When the end of plastic tube 38 is inserted into the funnel 90, its slanting sides guide the tip of plastic tube 38 toward the piercing metal tip 86. The piercing tip 86 enters the lower end of the elastic or plastic tube 38. Then, the lower end of tube 38 begins to bear against and push downwardly upon the follower 94. However, if the elastic or plastic tube 38 should become bent, twisted, kinked, or otherwise misaligned, the tube end does not properly engage the follower 94 so that it does not move downwardly. Therefore, ball detents 106,108 hold a lock on the two telescoping tubes 89,114. It is not possible to continue with the cartridge-loading procedure.
If the structural tubes 89,114 were not so locked, the piercing tip 86 might be broken or the walls of the tube 38 might themselves be pierced. Assuming that the elastic or plastic tube 38 is loaded so that the piercing tip 86 properly enters it, the follower 94 is pushed downwardly. When the shoulders 102 pass the ball detents 106,108, they may move inwardly and out of the dimples 110,112. This enables the tube 89 to telescope into the tube 114.
As the bottom wall of box 24 comes into contact with the top of the funnel 90, it is pushed downwardly against the bias of spring 116. The spacing between the stem of funnel 90 and piercing tube 82 is such that the elastic plastic tube 38 must stretch in a desired manner over the piercing tube 82 for the telescoping of tubes 98,114 to continue. A continued downward pressure upon the cartridge causes the funnel to move against the bias of spring 116 and to submerge into hole 120 and below the top of the tube 114.
When the cartridge 20 is lifted off shelf 22, the elastic tube 38 is pulled away from the piercing tube 82. The springs 100,116 force tube 89, with its funnel 90, to move upwardly. The system is now ready to load the next cartridge.
It should now be clear that the ink cartridge may be manufactured and filled under clean and controlled conditions. The cartridge is shaped and oriented during filling so that all gas will automatically float out of the cartridge. Then, the cartridge is sealed, while still in the clean and controlled environment. Until use, the tube 38 may be capped to keep out all foreign material, if desired.
At the time of usage, the installer slips the rigid piercing tube into the flexible tube 38, thereby sealing together the members 38,82. Before it can pierce the plastic material of the ink bladder, the tip end 86 will already have been captured within the clean environment in the interior of the tube 38.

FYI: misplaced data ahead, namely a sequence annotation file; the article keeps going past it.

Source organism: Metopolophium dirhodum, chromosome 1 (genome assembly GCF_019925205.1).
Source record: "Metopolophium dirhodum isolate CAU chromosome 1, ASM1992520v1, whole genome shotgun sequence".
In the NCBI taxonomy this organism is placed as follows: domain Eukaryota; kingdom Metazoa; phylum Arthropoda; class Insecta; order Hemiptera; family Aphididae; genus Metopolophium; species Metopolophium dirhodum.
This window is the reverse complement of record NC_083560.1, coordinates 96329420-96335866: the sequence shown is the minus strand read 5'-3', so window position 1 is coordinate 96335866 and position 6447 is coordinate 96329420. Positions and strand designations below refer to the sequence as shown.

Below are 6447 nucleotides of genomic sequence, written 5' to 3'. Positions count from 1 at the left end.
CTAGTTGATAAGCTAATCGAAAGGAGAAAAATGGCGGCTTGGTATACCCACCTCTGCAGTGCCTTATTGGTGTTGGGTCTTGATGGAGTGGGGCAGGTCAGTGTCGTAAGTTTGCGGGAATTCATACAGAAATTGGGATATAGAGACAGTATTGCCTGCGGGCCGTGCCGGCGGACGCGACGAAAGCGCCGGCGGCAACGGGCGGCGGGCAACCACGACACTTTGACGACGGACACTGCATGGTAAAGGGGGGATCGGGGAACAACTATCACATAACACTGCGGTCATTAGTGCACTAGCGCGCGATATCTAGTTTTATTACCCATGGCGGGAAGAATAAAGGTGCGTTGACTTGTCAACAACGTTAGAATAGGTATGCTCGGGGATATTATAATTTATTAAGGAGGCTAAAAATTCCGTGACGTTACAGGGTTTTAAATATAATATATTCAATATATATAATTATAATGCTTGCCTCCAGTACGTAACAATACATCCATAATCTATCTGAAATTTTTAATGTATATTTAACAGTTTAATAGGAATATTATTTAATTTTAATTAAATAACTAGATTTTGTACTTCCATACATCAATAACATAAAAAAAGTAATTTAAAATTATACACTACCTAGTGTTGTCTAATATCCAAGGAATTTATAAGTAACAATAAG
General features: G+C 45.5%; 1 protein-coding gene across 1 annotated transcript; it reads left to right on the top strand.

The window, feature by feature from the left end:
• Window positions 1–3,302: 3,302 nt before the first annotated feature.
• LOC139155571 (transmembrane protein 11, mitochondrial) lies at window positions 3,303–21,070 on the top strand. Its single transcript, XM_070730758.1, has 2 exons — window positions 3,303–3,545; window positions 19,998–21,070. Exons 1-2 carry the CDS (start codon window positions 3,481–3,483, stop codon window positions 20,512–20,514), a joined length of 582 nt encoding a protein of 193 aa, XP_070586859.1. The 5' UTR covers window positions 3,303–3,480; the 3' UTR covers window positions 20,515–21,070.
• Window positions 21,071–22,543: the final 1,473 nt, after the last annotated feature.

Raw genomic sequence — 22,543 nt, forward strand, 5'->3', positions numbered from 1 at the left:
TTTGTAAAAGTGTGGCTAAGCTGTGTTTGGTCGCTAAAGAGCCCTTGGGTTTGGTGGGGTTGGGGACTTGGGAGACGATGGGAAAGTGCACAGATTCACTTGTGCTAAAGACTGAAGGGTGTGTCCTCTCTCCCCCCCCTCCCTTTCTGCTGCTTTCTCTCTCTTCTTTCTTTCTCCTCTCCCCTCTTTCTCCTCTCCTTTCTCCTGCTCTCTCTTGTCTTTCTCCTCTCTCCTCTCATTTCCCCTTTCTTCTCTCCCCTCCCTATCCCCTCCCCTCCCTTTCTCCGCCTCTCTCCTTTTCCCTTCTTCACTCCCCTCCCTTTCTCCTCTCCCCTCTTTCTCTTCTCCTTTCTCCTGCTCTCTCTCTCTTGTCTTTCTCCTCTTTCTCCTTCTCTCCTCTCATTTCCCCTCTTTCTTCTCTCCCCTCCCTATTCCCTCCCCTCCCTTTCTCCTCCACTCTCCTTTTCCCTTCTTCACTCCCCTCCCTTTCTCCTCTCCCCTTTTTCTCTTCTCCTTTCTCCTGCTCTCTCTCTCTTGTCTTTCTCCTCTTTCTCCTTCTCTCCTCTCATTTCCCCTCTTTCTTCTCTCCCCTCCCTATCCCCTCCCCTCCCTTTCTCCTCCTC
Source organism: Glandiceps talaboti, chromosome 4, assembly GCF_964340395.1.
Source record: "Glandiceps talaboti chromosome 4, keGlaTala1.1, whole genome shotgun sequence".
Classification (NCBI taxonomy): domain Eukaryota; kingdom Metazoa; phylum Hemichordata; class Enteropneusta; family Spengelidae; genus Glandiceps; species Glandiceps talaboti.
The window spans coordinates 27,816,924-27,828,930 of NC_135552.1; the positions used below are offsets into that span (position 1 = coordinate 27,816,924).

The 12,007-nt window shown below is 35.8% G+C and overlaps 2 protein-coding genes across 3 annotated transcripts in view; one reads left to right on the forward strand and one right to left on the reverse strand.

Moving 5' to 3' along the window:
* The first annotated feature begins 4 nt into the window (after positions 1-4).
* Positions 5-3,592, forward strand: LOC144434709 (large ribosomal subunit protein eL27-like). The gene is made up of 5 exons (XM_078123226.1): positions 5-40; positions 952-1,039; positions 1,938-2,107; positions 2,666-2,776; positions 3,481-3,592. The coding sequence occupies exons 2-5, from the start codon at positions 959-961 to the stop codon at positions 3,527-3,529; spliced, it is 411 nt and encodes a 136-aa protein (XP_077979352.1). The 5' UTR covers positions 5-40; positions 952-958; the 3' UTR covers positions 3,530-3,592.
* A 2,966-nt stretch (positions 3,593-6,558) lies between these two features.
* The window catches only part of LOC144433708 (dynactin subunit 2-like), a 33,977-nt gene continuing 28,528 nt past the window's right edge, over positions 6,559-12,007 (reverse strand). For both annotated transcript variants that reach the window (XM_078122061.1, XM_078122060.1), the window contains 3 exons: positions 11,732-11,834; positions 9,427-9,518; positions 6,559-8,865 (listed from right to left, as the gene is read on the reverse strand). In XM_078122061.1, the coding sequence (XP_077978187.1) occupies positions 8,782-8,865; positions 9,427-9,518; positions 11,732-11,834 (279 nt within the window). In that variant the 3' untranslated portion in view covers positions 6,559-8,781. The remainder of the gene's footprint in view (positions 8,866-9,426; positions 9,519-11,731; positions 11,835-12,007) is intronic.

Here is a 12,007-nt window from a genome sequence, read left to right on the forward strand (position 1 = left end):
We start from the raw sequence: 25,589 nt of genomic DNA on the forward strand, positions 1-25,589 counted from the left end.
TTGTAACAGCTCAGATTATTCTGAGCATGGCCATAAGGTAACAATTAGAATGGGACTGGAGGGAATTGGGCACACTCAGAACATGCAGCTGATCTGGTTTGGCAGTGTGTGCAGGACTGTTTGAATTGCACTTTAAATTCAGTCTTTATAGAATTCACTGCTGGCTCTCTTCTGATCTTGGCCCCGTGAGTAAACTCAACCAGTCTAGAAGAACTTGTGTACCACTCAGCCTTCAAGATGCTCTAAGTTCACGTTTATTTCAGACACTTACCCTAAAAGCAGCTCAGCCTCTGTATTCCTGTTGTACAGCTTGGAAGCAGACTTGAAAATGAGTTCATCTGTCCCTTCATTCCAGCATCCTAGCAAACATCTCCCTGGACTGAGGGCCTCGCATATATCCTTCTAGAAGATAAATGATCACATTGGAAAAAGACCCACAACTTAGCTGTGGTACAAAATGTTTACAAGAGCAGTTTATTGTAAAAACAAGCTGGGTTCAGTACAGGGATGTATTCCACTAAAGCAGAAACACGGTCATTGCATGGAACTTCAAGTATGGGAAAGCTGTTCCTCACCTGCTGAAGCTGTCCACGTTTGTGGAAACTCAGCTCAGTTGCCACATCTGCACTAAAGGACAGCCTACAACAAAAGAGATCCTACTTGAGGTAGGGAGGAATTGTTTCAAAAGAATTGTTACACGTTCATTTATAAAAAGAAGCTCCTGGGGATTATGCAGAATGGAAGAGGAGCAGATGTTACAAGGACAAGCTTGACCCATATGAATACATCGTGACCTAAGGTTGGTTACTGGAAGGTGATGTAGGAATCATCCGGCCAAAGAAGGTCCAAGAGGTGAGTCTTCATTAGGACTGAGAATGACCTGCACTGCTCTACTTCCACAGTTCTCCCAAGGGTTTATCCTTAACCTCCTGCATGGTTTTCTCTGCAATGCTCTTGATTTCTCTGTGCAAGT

Normally, the hose 80 and the rigid tube 82 are full of ink at the time when an old cartridge is removed and a new cartridge is installed. Thus, there will be very little chance for any substantial amount of gas to be entrapped at the connection. If there is any such entrapped air, it floats upwardly into the rigid tube 82 and is immediately drawn off. Nevertheless, a gas trap (which is a known device) is also supplied in the line 80. Finally, the cartridge-loading procedures may be designed to draw off any initial bubble of air before the ink jet printer is returned to operation.
Those who are skilled in the art will readily perceive how to modify the system. Therefore, the appended claims are to be construed to cover all equivalent structures.
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|May 17, 1988||AS||Assignment|
Owner name: MORGAN GUARANTY TRUST COMPANY OF NEW YORK
Free format text: SECURITY INTEREST;ASSIGNOR:BHW MERGER CORP.;REEL/FRAME:005001/0520
Effective date: 19880516
|Aug 25, 1993||AS||Assignment|
Owner name: BANKERS TRUST COMPANY, AS AGENT, NEW YORK
Free format text: ASSIGNMENT OF ASSIGNORS INTEREST;ASSIGNOR:BELL & HOWELL COMPANY A CORP. OF DE;REEL/FRAME:006673/0133
Effective date: 19930817
|Oct 14, 1997||AS||Assignment|
Owner name: BELL & HOWELL OPERATING COMPANY, ILLINOIS
Free format text: RELEASE OF PATENT COLLATERAL ASSIGNMENT AND SECURITY AGREEMENT;ASSIGNOR:BANKERS TRUST COMPANY, A NEW YORK BANKING CORPORATION;REEL/FRAME:008783/0351
Effective date: 19970922